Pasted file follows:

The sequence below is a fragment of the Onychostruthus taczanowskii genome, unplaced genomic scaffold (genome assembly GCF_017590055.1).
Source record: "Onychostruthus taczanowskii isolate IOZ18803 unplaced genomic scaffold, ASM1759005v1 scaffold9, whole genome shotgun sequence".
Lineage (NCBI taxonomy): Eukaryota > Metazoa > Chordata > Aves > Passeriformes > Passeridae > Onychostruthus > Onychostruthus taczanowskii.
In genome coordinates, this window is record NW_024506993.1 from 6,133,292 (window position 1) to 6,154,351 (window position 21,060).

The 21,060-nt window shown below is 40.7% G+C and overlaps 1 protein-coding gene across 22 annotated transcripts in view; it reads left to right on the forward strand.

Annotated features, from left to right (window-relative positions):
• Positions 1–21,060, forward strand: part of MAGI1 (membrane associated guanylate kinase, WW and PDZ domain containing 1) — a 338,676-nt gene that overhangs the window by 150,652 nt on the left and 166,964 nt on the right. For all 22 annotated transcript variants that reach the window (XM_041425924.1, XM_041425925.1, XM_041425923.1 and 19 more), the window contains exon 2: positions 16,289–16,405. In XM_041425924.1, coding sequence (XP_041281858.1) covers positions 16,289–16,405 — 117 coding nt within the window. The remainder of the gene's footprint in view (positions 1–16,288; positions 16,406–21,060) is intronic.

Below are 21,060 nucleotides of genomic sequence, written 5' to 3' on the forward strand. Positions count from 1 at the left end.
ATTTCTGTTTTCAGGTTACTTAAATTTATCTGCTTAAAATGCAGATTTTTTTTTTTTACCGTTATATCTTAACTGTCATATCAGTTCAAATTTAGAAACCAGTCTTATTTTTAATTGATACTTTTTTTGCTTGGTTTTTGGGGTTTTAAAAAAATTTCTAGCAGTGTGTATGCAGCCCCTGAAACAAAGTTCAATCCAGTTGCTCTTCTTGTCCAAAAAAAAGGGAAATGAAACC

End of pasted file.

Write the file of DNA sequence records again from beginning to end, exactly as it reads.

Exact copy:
The sequence below is a fragment of the Onychostruthus taczanowskii genome, unplaced genomic scaffold (genome assembly GCF_017590055.1).
Source record: "Onychostruthus taczanowskii isolate IOZ18803 unplaced genomic scaffold, ASM1759005v1 scaffold9, whole genome shotgun sequence".
Lineage (NCBI taxonomy): Eukaryota > Metazoa > Chordata > Aves > Passeriformes > Passeridae > Onychostruthus > Onychostruthus taczanowskii.
In genome coordinates, this window is record NW_024506993.1 from 6,133,292 (window position 1) to 6,154,351 (window position 21,060).

The 21,060-nt window shown below is 40.7% G+C and overlaps 1 protein-coding gene across 22 annotated transcripts in view; it reads left to right on the forward strand.

Annotated features, from left to right (window-relative positions):
• Positions 1–21,060, forward strand: part of MAGI1 (membrane associated guanylate kinase, WW and PDZ domain containing 1) — a 338,676-nt gene that overhangs the window by 150,652 nt on the left and 166,964 nt on the right. For all 22 annotated transcript variants that reach the window (XM_041425924.1, XM_041425925.1, XM_041425923.1 and 19 more), the window contains exon 2: positions 16,289–16,405. In XM_041425924.1, coding sequence (XP_041281858.1) covers positions 16,289–16,405 — 117 coding nt within the window. The remainder of the gene's footprint in view (positions 1–16,288; positions 16,406–21,060) is intronic.

Below are 21,060 nucleotides of genomic sequence, written 5' to 3' on the forward strand. Positions count from 1 at the left end.
ATTTCTGTTTTCAGGTTACTTAAATTTATCTGCTTAAAATGCAGATTTTTTTTTTTTACCGTTATATCTTAACTGTCATATCAGTTCAAATTTAGAAACCAGTCTTATTTTTAATTGATACTTTTTTTGCTTGGTTTTTGGGGTTTTAAAAAAATTTCTAGCAGTGTGTATGCAGCCCCTGAAACAAAGTTCAATCCAGTTGCTCTTCTTGTCCAAAAAAAAGGGAAATGAAACC